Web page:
Ruptured tank caused 2019 explosion on Cayman-flagged ship

A fireball caused by an explosion on a Cayman Islands-registered ship in 2019. - Photo: Twitter via Marine Accident Investigation Branch

The UK government’s Marine Accident Investigation Branch (MAIB) has released its final report on the explosion on a Cayman Islands-registered ship in South Korea on 28 Sept. 2019.

The massive explosion of the chemical tanker Stolt Groenland in the cargo port of Ulsan was caused by the rupture of a cargo tank containing styrene monomer – a colourless, oily liquid that is a precursor to polystyrene.

The inquiry found that nearby heated cargo tanks caused the dangerous warming of the temperature-sensitive substance.

Styrene is widely used in the chemical industry, but is thermally unstable.

The explosion and subsequent fire injured two crew and 15 emergency responders.

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The tank rupture resulted from runaway polymerisation, a chemical reaction of styrene molecules. It released a large quantity of vapour into the atmosphere that ignited and formed a burning mushroom cloud over the road bridge to Ulsan.

It took 700 firefighters with 117 fire trucks, pumps and fire tugs six hours to fight the blaze.

The investigation report found that an inhibitor compound, that was added to the tank to prevent this type of chemical reaction, had depleted more quickly than expected because of the heat from surrounding cargo tanks.

Although the styrene monomer had not been stowed directly next to heated cargo, the crew had not fully appreciated the potential heat transfer through intermediate tanks, or monitored the styrene temperature, the report said.

About 700 firefighters fought the blaze for six hours. – Photo: Twitter/photographer unknown

About a month before the accident, another case of styrene polymerisation occurred on the Stolt Focus, another Cayman Islands-registered ship that belongs to the same company, Stolt Tankers B.V.

This ship’s crew noticed the heating before a critical temperature was reached and prevented a runaway reaction by adding saltwater to the tanks.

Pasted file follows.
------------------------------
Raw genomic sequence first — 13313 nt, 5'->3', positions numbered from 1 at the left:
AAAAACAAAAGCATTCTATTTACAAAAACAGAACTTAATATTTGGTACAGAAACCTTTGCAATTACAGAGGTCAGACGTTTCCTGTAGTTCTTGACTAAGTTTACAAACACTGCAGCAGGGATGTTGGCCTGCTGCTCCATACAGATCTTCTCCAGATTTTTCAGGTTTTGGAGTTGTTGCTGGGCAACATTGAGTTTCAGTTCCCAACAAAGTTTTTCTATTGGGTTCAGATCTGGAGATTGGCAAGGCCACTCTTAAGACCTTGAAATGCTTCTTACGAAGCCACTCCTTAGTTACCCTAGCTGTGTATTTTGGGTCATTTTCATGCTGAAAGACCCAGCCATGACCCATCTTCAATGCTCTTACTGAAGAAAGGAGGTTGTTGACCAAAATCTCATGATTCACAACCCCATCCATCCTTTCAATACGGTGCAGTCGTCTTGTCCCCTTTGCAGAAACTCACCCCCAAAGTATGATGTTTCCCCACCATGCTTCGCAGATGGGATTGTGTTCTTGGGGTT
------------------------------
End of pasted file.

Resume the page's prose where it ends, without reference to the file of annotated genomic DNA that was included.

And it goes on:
However, the ship’s crew did not alert the Cayman Islands Shipping Registry about the incident immediately, as it should have under Cayman regulations, according to the report.

“In not reporting or informing other ships’ masters of the Stolt Focus marine
incident, an opportunity to avoid the explosion in Ulsan was lost,” the report said.

The accident investigation was carried out by the UK government branch on behalf of the Cayman Islands government. Cayman is responsible for the safety checks and protocols on licensed vessels.

The report aims to help prevent similar accidents in the future and not to apportion liability or blame. Under Cayman’s Merchant Shipping Regulations, the investigation report is not admissible in any court proceedings.

The report made several safety recommendations to ensure that the guidance provided for inhibitor and styrene monomer handling is consistent and achievable “given the limitations of equipment and testing facilities on board ships”.

In response to the accident, Stolt Tankers B.V. ensured that the temperatures of all cargoes carried on board its ships are monitored and reported to shore management.

The company also took steps to enhance crew awareness of the hazards of heat-sensitive cargoes.

Korea’s Ministry of Oceans and Fisheries has now prohibited the ship-to-ship transfer of dangerous cargo on general cargo berths in Ulsan.

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